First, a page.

<A shaggy, brown and possibly pregnant mother bear known as 409 Beadnose, crowned on Tuesday as Fattest Bear of 2018, is seen on the bank of the Brooks River in Katmai National Park and Preserve, Alaska, on Sept. 30, 2018. (NPS Photo/A. Ramos)>

In an Alaska clash of tubby titans that has become a social media sensation, a shaggy, brown and possibly pregnant mother known as 409 Beadnose was crowned on Tuesday as Fattest Bear of 2018.​​  Beadnose nosed out a larger Alaska brown bear, a male called 747, and likened to a jumbo jet in online votes collected by staff at Katmai National Park and Preserve during a wildly popular event called Fat Bear Week. Male bears are bigger, but Beadnose was deemed to be more rotund.  Her radiant rolls were deemed by the voting public to be this year's most fabulous flab, the park said on its Facebook page.  "Our chubby champ has a few more weeks to chow down on lingering salmon carcasses before she heads up the mountains to dig herself a den and savour her victory." 

Katmai, which hugs the mountainous Gulf of Alaska coast, is known for its massive, salmon-chomping ursine residents.

GORGING IN PREPARATION FOR WINTER

October, the month before bears go into their dens to hibernate, is when the animals work the hardest to build the body fat they need to survive winter. And October is a perfect time for nature lovers to watch Katmai's livestream video as the park's brown bears do their pre-hibernation gorging.  Fat Bear Week may be fun and games for human spectators, but it is serious business for bears, said Andrew LaValle, a Katmai ranger who is in charge of most of the park's social media postings.


<Katmai National Park and Preserve in Alaska. (Shutterstock/Gilles Baechler)>

"This might be entertaining, especially with these beautiful, majestic animals, but this is a life-or-death struggle," he said.  The bears have to eat a year's worth of food in a few months but really start to chow down in June when sockeye salmon begin swimming upstream through the park to spawn. Bears can lose a third of their body weight while hibernating, LaValle said.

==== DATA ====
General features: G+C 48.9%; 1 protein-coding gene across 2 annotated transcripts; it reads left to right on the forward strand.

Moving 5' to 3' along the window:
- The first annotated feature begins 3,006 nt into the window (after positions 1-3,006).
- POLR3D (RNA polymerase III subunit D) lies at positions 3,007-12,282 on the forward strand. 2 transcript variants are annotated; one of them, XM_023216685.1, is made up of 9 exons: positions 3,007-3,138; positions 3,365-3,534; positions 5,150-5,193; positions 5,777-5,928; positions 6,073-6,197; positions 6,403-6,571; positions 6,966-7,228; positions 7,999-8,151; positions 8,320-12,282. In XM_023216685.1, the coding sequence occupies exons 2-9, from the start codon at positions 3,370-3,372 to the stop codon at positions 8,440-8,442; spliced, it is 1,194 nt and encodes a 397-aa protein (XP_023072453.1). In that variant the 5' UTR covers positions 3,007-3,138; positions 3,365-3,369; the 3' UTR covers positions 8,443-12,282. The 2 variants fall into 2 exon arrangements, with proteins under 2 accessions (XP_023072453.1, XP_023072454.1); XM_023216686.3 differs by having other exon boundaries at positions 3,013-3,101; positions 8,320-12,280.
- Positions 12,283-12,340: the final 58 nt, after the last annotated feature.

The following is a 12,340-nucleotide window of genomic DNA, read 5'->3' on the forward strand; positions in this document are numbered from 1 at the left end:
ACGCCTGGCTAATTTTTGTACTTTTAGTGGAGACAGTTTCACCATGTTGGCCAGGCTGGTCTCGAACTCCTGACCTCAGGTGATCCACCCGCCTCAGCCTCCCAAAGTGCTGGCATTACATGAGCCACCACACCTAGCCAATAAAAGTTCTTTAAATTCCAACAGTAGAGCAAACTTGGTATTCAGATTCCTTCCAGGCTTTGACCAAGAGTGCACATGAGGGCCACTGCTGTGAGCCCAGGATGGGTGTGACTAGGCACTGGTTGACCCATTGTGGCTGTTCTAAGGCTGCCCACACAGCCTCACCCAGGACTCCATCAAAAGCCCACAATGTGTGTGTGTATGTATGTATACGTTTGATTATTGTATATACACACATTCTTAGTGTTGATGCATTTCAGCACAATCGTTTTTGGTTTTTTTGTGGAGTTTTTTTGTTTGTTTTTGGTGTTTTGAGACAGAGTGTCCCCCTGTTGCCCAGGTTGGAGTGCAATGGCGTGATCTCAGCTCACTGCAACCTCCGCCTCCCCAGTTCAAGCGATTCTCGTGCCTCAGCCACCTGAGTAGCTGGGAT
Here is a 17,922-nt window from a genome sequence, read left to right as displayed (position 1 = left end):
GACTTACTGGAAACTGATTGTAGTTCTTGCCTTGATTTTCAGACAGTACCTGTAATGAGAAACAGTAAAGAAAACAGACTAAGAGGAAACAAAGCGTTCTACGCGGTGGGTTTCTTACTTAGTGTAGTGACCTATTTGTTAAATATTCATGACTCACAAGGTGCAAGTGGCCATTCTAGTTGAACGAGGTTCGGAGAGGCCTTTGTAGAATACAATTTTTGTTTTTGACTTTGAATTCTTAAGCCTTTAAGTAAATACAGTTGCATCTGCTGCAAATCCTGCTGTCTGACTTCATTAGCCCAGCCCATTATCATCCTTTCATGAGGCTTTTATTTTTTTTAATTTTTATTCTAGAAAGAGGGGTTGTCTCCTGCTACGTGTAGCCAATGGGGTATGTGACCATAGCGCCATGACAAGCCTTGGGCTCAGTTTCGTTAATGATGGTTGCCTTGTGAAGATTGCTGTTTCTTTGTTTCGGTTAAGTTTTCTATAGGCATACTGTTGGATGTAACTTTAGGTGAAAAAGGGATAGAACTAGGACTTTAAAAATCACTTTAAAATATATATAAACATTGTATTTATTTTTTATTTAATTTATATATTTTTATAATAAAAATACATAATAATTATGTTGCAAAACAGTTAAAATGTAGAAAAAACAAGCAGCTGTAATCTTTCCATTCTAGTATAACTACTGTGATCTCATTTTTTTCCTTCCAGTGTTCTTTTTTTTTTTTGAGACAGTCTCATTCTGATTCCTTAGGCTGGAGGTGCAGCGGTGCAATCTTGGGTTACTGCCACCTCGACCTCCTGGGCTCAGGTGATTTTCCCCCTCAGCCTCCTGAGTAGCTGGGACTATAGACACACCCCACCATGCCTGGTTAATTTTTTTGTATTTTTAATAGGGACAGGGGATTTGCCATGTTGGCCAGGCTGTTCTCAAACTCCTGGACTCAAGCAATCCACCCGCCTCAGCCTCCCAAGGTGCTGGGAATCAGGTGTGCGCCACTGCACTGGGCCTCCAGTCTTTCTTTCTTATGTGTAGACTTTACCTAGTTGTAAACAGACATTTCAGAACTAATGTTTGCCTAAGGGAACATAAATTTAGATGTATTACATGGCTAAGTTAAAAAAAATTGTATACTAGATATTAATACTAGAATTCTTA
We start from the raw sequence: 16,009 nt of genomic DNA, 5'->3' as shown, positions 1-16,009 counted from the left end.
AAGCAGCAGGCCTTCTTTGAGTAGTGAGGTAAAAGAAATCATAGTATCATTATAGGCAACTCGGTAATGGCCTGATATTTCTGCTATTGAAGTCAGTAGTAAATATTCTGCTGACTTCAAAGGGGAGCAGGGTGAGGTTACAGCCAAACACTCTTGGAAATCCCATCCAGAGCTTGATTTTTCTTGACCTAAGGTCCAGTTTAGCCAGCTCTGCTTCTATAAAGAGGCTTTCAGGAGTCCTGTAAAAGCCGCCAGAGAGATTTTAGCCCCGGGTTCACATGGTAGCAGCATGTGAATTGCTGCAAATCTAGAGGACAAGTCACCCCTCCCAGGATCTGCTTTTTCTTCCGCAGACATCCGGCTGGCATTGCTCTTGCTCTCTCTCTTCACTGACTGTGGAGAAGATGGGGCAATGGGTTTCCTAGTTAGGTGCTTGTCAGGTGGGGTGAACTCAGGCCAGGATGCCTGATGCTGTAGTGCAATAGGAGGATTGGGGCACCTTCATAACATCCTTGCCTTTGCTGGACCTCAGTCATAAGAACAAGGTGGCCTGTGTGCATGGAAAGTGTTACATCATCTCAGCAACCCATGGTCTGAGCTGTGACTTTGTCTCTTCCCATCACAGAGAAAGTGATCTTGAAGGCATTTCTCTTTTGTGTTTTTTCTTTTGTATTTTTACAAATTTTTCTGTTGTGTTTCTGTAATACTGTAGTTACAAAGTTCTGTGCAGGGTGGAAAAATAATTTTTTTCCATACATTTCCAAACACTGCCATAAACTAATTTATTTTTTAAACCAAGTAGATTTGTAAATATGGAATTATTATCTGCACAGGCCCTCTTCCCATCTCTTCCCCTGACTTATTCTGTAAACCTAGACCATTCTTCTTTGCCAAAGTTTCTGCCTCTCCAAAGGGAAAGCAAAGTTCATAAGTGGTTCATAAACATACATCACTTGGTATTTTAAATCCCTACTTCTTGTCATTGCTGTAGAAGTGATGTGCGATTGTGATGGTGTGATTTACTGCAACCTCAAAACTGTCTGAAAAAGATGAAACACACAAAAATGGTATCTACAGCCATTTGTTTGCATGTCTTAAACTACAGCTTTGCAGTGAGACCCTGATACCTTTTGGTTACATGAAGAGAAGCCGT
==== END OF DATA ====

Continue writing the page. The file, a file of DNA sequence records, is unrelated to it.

Fat Bear Week got its start in 2014 as a one-day educational event called Fat Bear Tuesday, LaValle said. It became a week-long event the next year.  Throughout the past week, park staffers have posted photos of individual bears and gathered input from viewers who selected ​favourites in a bracketed, tournament-style competition. This year's competition started with 12 bears before reaching ​Tuesday's Beadnose-747 faceoff.

Luckily for Katmai bears, their home holds a river teeming with fish from the world's largest natural salmon runs. The Brooks River is a spawning site for salmon based in southwestern ​Alaska's Bristol Bay.


source: https://www.cbc.ca/news/canada/north/fattest-alaska-bear-409-beadnose-1.4857813

Offline The Peregrine Chick

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Re: News + Videos: Land Mammals
« Reply #67 on: March 22, 2019, 20:22 »
Foundations fund urgent wolf transfer to Isle Royale
Up to six wolves, in danger of starvation, could be moved this weekend

FOR IMMEDIATE RELEASE - ​National Parks of Lake Superior Foundation (The Foundation) announced today that, with the support of the International Wolf Center, an urgent final effort is underway to move four to six wolves to Isle Royale National Park over the next four days.